35 Funny “Images With A Lot Of Stuff Going On” That Get Weirder The Longer You Look At Them
Have you ever had the feeling that life’s a tad too chaotic? Do you ever sit down and think that everything seems so random nowadays? Well, we’ve got the proof that we’re living in a(n Evil) Clown World, our dear Pandas, and it comes in the form of the ‘Images with a lot of stuff going on’ Facebook group.
A niche community of just over 9.1k members, ‘Images with a lot of stuff going on’ is, nonetheless, a powerhouse when it comes to over-the-top weirdness. The group shares the most impressively weird photos that will have you begging for more context. There’s a lot of noise in these pics, and the closer you look, the more weirdness you uncover... along with some nightmares.
Scroll down for probably the weirdest images you’ll see all day. Upvote the ones that made you ask, “What the fudge?!”, and share your theories about what’s going on in each one of them in the comments. Ready to dive headfirst into some chaos and low-key horror? Let’s do it!
Bored Panda wanted to learn about composition, reducing the 'noise' in images, and what folks who pick up a camera for the first time should keep in mind, so we reached out to professional photographer Dominic Sberna, from Ohio. He was kind enough to answer our questions and share his knowledge with us.
We asked him how photographers can help guide where the audience looks first in the photo. "Strong composition first and foremost. Leading the eye to whatever you're intending to stand out in a chaotic scene will do wonders for an image," he said.
"This could mean an opening leading to the main subject or just something about the subject that makes it stand out against the rest of the image. But, strong composition will ultimately help create the best image possible."
According to photographer Dominic, one way to reduce the overwhelming 'noise' in pictures is to be aware of one's surroundings and to try to consciously avoid unnecessary clutter.
"Pay special attention the edges of your image. Too many times have I seen a light bulb or a branch or anything just barely just creeping into the photo. I'm guilty of it myself, so it happens, but just try to keep an eye on those little pesky borderline distractions," he shared with Bored Panda.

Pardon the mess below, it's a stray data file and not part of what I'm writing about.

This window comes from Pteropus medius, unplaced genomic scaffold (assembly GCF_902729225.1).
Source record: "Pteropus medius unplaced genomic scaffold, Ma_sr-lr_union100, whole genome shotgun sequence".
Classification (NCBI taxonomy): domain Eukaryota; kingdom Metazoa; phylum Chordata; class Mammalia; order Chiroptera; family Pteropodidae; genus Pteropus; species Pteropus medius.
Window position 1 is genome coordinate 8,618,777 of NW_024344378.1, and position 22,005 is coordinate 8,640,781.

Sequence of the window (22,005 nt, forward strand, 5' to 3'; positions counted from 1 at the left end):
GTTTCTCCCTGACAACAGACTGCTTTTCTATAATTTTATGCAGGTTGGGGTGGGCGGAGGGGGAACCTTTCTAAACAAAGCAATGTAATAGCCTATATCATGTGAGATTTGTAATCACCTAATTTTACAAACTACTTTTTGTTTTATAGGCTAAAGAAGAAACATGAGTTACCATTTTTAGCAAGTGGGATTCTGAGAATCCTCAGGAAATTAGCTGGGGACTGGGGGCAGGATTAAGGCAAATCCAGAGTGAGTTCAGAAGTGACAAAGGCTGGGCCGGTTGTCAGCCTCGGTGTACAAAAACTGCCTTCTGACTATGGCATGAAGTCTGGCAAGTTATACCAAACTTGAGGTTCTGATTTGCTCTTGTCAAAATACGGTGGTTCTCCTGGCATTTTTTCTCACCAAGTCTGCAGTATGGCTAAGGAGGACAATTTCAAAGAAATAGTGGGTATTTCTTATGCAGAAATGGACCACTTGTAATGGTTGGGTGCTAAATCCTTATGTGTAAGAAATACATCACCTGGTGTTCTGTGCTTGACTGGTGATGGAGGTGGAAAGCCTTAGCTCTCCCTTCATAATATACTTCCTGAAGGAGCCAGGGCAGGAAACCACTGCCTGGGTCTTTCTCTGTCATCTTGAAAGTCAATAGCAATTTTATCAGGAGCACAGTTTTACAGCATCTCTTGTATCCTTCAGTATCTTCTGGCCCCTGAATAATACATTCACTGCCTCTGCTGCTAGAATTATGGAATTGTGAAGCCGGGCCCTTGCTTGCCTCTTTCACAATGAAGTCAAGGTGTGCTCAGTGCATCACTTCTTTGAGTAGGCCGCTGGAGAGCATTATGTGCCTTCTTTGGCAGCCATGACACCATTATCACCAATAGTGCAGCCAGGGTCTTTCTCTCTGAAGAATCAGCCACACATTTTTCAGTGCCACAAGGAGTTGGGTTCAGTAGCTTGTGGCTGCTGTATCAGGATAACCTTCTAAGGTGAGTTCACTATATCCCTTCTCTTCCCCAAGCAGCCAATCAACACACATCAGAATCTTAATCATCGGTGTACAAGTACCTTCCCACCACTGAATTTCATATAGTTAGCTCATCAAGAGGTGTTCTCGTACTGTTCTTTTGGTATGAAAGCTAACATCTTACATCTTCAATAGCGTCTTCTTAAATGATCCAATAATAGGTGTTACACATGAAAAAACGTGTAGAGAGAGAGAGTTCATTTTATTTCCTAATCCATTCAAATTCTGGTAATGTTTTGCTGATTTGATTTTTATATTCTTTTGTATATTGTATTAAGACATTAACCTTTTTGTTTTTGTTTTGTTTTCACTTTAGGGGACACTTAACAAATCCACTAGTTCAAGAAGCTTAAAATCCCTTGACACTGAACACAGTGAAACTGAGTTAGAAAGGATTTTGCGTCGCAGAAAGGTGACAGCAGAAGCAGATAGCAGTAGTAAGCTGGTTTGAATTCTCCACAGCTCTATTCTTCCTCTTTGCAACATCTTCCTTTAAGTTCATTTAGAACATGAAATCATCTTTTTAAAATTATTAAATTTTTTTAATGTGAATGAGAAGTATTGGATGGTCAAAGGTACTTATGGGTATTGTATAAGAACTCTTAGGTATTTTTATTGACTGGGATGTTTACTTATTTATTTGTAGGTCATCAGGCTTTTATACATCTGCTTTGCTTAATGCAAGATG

Meanwhile, here's Dominic's advice for amateur photographers who are completely new to the craft and composition. "Take what you think looks good and go from there. That's what I did when I started. Eventually, I learned the rules of composition, but on top of shooting what I thought to be appealing, I looked at other works of photography from accomplished photographers," he explained.
"Use the work of other photographers to drive inspiration in your own work. Study how their shots are framed. Practice makes perfect, but getting out and photographing the world is what's going to make you a better photographer at the end of the day. Just get out and shoot," Dominic said that there's no substitute for actual experience.
Created in early October of 2020, the ‘Images with a lot of stuff going on’ Facebook group will soon be celebrating its second birthday.
The group is very to-the-point: it doesn’t allow any bullying or hate speech, and they ask that members don’t report any posts, otherwise, they’ll end up getting hit by the Ban-Hammer. If there’s a problem, the team running the group asks that the users tag or message a moderator or administrator to help solve the issue.
The photos, of course, won’t please everyone. Some are so incredibly bizarre that they might probably make even internet veterans question their experience (and possibly even sanity). A range of these pics really do make you feel like you might want to talk about it with your therapist to help you understand exactly what it is that you saw.
Others are just downright yucky and low-key evil, and their only function is to shock the viewer. Which, in the age of mass media and lightning-fast info transfer, is still a pretty darn impressive achievement, when you consider how much some people have become desensitized to content.